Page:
Alabama Wrongful Death Cases: What to Know When a Loved One Dies

Accidents are never pleasant. But at their worst, accidents injure people and even take their lives. Sadly, these lives lost to a driver’s negligence are a common occurrence in Alabama and throughout the nation.

If a negligent driver kills your loved one in a car accident, you have legal options. This post explains some important things to know about Alabama wrongful death cases.

Alabama wrongful death

Fatal Car Accidents in Alabama

Regrettably, fatal car accidents are common in Alabama. According to the Alabama Department of Transportation (ALDOT), in 2020, there were 932 fatal crashes in Alabama. These numbers mean that in Alabama, someone dies in a car accident, trucking accident, or other crash every nine hours. Unfortunately, ALDOT also reports that these statistics place Alabama well above the national average for fatal crashes.

The ALDOT report also tells us about the most common causes of fatal car accidents. In 2020, the most common reasons for crashes were driving on the wrong side of the road, speeding, aggressive driving, and driving under the influence/driving while intoxicated.

What is a wrongful death claim?

Before answering this question, we should talk about how things work in a standard personal injury case with no fatal injuries.

In the average Alabama personal injury claim, the plaintiff – the person who was injured in the car crash or trucking accident – files a complaint with the court. The complaint is an official document that outlines why the plaintiff thinks that the defendant – the person who hit them – was responsible for their injuries. In such a case, the plaintiff can ask the court to award damages for many things, including

Medical bills,
Lost wages,
Property damage, and
Pain and suffering.

An Alabama wrongful death claim, on the other hand, is not focused on the harm suffered by the plaintiff. Instead, Alabama’s wrongful death law focuses on the conduct of the defendant. In other words, in Alabama, a wrongful death lawsuit does not consider any of the plaintiff’s losses. You will not be allowed to pursue any claims related to their financial losses, pain and suffering, or property damage even if those losses are considerable. In an Alabama wrongful death case, the only damages available are punitive damages.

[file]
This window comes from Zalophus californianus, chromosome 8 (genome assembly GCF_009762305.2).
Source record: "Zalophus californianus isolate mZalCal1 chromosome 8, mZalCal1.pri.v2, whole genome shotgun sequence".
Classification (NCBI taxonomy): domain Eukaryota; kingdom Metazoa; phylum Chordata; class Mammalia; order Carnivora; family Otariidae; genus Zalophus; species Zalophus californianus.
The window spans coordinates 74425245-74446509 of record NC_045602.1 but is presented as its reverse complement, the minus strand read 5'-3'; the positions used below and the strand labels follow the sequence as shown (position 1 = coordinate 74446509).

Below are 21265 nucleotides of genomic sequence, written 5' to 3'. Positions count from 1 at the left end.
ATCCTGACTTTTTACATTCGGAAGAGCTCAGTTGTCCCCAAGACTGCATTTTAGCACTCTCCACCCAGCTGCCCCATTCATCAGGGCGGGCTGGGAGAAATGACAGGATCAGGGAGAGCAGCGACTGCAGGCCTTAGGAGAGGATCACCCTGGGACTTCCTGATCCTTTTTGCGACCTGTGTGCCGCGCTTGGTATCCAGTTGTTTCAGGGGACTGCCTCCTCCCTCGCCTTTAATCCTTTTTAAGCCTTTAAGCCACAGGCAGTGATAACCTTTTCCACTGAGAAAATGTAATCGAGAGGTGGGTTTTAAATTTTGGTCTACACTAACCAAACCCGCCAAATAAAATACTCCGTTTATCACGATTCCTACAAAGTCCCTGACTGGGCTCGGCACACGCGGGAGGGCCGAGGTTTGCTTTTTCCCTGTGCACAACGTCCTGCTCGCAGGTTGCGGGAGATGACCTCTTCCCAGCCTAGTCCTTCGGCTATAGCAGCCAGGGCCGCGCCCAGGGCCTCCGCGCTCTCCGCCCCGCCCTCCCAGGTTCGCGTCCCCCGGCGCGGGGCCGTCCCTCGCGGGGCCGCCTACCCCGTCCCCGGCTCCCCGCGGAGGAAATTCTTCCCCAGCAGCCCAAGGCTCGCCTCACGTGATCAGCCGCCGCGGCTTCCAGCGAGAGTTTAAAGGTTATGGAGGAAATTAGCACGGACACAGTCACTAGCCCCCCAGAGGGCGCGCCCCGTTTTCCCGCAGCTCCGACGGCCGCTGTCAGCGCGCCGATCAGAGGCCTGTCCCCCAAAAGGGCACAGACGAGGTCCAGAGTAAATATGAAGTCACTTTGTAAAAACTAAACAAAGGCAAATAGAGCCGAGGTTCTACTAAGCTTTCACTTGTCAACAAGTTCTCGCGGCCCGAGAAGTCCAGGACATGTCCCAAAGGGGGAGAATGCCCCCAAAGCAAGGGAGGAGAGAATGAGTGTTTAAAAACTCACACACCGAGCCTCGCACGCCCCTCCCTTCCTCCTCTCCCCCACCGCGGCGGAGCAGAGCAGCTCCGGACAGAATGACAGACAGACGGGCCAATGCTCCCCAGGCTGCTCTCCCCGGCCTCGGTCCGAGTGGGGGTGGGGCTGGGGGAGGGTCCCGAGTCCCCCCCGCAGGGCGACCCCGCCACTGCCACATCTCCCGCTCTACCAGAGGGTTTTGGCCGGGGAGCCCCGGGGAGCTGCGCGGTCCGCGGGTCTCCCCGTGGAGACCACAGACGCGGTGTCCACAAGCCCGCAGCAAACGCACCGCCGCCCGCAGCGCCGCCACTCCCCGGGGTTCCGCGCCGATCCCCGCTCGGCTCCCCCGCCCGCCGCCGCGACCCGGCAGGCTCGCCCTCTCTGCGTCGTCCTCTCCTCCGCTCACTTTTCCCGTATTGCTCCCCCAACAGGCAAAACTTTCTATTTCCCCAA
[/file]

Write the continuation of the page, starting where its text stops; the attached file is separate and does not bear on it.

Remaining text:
What are punitive damages?

Like all other states, Alabama recognizes two main types of damages. The first is “compensatory damages.” As the name implies, these damages exist to compensate the plaintiff for their losses. Damages for pain and suffering, property damages, and medical bills are all compensatory damages.

The second type of damages encountered in Alabama personal injury cases is “punitive damages.” If you think “punitive” sounds like “punish,” you’re right. These damages are awarded without looking at the damage to the plaintiff. Instead, the jury looks at evidence of the defendant’s behavior. In fact, Alabama law says that a wrongful death suit must be based on another person’s “wrongful act, omission, or negligence.” But in general, punitive damages are awarded when a driver’s behavior is truly shocking.

For example, assume that drivers A and B both cause fatal car accidents. If driver A was driving perfectly and only caused the crash to avoid hitting a pedestrian, driver A was probably not negligent or reckless. Punitive damages may not be awarded. However, if driver B caused the accident while speeding and intoxicated, punitive damages are far more likely.

Is there a way to recover damages for my loved one’s financial injuries?

The answer here is, “Maybe.” If your loved one filed an Alabama personal injury lawsuit before they passed away, Alabama law says that the claim “survives” the person’s death. The survivorship rule means that the court will allow you or other family members to carry on the case even though your loved one has died. You can use such a personal injury suit to recover damages for the financial and other injuries listed above.